Jake Westbrook didn't have the favorable contract status, but teams wanted him and Jake negotiated down his trade bonus so that he could go to a contender, so the Indians were able to make a deal happen and get back a prospect in the process.The Cardinals, to make room for Westbrook's salary, dealt LGFT Ryan Ludwick, who's making $5.45M this year and will be arbitration-eligible this winter, to San Diego, who sent the Indians a decent prospect and the Cardinals a marginal one.

Corey Kluber is a 24-year-old right-hander with a fastball topping out in the low 90s and a deceptive short-arm delivery, so his strikeout rates have been uniformly excellent through his professional career. This season, in AA San Antonio, he's struck out 136 and walked 40 in 123 innings. His other two pitches, a slider and changeup, are less effective due to command issues, so most of the projections I've seen tab him as either a swingman or a straight reliever. If the Indians make him a reliever, he could move fast; if they stick with him as a starter, his path to Cleveland will be more arduous.

To take Westbrook's spot on the roster, the Indians recalled minor-league stat-sheet stuffer Jordan Brown, who had been hitting .309/.344/.474 with the Clippers. Brown has always been able to hit for average in the minors, and hit 30-35 doubles a season, but there are some major flaws in his game that will get exposed in the majors. Brown, who is a marginal defender, doesn't make up for his defense (like say, Shelley Duncan) with home run power; he's only hit 57 home runs in his major-league career despite never being young for his level. The Indians are bringing Michael Brantley back to the majors as soon as he spends 10 days in the minors, which will hopefully cut down on Brown's (and Trevor Crowe's) playing time.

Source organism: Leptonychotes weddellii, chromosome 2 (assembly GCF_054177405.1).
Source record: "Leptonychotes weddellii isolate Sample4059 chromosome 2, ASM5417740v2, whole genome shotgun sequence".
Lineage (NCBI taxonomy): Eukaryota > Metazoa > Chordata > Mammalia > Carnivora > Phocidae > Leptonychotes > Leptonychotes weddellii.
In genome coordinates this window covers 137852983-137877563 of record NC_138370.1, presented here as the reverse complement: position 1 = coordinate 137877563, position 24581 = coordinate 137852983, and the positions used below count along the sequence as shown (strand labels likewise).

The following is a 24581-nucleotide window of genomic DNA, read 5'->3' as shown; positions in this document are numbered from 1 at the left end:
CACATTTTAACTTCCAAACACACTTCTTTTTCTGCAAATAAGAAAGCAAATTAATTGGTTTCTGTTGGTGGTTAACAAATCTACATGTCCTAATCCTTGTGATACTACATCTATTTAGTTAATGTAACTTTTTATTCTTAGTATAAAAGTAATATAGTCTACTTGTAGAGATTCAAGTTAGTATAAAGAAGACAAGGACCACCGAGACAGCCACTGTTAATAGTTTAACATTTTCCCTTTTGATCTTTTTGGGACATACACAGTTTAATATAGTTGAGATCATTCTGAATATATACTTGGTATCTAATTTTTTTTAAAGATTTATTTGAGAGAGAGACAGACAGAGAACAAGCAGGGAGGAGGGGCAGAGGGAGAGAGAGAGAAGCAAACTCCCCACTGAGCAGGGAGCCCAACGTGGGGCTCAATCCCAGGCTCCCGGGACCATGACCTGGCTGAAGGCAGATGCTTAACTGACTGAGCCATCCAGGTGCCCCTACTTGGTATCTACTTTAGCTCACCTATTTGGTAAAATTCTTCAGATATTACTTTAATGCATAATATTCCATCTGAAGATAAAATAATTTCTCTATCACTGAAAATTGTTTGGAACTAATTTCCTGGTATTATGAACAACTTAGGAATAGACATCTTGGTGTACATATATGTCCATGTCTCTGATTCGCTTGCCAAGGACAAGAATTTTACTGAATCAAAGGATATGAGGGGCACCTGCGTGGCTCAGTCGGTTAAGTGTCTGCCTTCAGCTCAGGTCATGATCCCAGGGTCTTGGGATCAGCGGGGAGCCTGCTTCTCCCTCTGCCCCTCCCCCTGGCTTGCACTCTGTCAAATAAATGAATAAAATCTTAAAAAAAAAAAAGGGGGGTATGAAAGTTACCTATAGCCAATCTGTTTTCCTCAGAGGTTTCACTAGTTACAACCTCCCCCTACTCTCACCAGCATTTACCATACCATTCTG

Kerry Wood's contract situation is the flip-side of Kearns'. Wood was signed for to a big contract by the Indians following the 2008 season, Cleveland thinking that all they needed was a good closer to fix a bullpen that had dragged the 2008 club down into also-ran status. It turned out the Indians needed more than a closer, for in 2009 the whole team stunk, and in just a couple of months the Indians still had an expensive closer with a rebuilding team around him. Because Wood was untradeable even with a decent 2009 season, the Indians had to keep him around into 2010, hoping against hope that he would have a dominating season and they would be able to trade him for an actual prospect. That didn't happen, for he missed the first month of the season, and in July missed another two weeks with a blister. The Indians had to settle for a partial salary dump. The Yankees have committed to paying a little more than 40% of his remaining salary, and if Wood stays healthy, could tack on another couple hundred thousand dollars. The PTBNL, if there is one, will be an organization soldier.